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The Book Thief

Liesel answered quietly. “Auch Mama—also Mama.”

“Well, I’m Mama Number Two, then.” She looked over at her husband. “And him over there.” She seemed to collect the words in her hand, pat them together, and hurl them across the table. “That Saukerl, that filthy pig—you call him Papa, verstehst? Understand?”

“Yes,” Liesel promptly agreed. Quick answers were appreciated in this household.

“Yes, Mama,” Mama corrected her. “Saumensch. Call me Mama when you talk to me.”

At that moment, Hans Hubermann had just completed rolling a cigarette, having licked the paper and joined it all up. He looked over at Liesel and winked. She would have no trouble calling him Papa.


Those first few months were definitely the hardest.

Every night, Liesel would nightmare.

Her brother’s face.

Staring at the floor.

She would wake up swimming in her bed, screaming, and drowning in the flood of sheets. On the other side of the room, the bed that was meant for her brother floated boatlike in the darkness. Slowly, with the arrival of consciousness, it sank, seemingly into the floor. This vision didn’t help matters, and it would usually be quite a while before the screaming stopped.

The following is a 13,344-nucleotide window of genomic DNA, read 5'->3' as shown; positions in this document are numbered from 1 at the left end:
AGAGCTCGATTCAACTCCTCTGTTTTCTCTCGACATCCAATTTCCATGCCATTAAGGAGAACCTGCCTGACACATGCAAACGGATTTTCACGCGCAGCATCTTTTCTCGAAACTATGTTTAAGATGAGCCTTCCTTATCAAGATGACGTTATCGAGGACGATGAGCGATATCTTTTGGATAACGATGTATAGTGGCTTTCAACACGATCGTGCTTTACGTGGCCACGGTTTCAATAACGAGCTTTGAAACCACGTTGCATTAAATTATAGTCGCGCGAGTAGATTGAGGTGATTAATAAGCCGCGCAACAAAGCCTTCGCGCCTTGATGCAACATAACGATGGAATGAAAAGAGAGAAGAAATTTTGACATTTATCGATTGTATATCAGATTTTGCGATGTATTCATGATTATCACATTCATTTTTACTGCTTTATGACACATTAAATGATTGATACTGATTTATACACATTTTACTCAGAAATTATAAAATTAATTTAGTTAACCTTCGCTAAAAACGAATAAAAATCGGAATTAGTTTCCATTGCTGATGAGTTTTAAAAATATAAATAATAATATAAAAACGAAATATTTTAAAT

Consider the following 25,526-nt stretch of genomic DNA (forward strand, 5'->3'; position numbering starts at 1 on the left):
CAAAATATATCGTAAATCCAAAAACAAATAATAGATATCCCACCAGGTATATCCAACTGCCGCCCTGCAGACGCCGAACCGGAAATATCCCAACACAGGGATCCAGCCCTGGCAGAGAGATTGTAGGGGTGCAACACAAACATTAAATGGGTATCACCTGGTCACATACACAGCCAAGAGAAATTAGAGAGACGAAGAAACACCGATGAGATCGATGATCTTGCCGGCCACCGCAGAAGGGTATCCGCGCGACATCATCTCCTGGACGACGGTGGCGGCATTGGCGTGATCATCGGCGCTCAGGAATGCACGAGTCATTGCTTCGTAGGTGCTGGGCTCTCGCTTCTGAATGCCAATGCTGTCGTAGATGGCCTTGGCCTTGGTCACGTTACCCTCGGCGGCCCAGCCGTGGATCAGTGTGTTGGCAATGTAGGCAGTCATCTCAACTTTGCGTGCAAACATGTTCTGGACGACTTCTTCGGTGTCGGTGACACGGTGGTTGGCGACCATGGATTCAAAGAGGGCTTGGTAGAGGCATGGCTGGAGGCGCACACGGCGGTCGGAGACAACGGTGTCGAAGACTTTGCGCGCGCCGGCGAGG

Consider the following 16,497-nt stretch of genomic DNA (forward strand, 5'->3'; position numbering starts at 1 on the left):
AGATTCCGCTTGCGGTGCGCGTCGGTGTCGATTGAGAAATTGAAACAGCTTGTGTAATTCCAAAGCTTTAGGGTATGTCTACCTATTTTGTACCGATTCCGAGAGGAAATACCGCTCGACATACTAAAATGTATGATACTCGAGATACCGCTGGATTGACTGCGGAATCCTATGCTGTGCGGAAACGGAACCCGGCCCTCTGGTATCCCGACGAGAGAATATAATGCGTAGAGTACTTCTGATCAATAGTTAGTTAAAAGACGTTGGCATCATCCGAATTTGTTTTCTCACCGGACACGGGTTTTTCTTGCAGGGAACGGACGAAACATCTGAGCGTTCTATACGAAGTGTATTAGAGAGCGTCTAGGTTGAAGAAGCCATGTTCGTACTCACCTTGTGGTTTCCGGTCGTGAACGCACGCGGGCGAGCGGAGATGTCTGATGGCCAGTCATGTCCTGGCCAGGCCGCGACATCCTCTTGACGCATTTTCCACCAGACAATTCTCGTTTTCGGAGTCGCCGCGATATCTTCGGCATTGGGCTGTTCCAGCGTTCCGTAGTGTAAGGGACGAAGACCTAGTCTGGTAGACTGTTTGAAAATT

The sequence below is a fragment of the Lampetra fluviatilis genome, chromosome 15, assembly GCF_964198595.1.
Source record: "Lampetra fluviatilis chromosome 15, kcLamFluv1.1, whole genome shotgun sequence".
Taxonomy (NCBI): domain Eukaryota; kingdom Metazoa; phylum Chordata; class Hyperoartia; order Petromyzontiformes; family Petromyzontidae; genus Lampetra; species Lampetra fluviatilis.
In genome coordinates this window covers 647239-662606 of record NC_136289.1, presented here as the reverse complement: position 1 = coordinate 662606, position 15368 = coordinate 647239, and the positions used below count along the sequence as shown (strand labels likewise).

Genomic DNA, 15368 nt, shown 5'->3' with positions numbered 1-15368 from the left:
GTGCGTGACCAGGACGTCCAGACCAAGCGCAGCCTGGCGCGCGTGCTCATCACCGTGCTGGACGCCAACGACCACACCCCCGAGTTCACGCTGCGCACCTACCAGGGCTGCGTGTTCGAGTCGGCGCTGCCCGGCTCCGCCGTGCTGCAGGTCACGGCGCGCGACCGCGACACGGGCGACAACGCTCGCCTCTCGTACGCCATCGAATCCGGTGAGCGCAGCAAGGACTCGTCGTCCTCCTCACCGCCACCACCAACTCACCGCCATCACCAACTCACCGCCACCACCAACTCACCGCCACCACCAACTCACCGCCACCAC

Possibly the only good to come out of these nightmares was that it brought Hans Hubermann, her new papa, into the room, to soothe her, to love her.

He came in every night and sat with her. The first couple of times, he simply stayed—a stranger to kill the aloneness. A few nights after that, he whispered, “Shhh, I’m here, it’s all right.” After three weeks, he held her. Trust was accumulated quickly, due primarily to the brute strength of the man’s gentleness, his thereness. The girl knew from the outset that Hans Hubermann would always appear midscream, and he would not leave.



Not leaving: an act of trust and love, often deciphered by children

Hans Hubermann sat sleepy-eyed on the bed and Liesel would cry into his sleeves and breathe him in. Every morning, just after two o’clock, she fell asleep again to the smell of him. It was a mixture of dead cigarettes, decades of paint, and human skin. At first, she sucked it all in, then breathed it, until she drifted back down. Each morning, he was a few feet away from her, crumpled, almost halved, in the chair. He never used the other bed. Liesel would climb out and cautiously kiss his cheek and he would wake up and smile.

Some days Papa told her to get back into bed and wait a minute, and he would return with his accordion and play for her. Liesel would sit up and hum, her cold toes clenched with excitement. No one had ever given her music before. She would grin herself stupid, watching the lines drawing themselves down his face and the soft metal of his eyes—until the swearing arrived from the kitchen.


Papa would play a little longer.

He would wink at the girl, and clumsily, she’d wink back.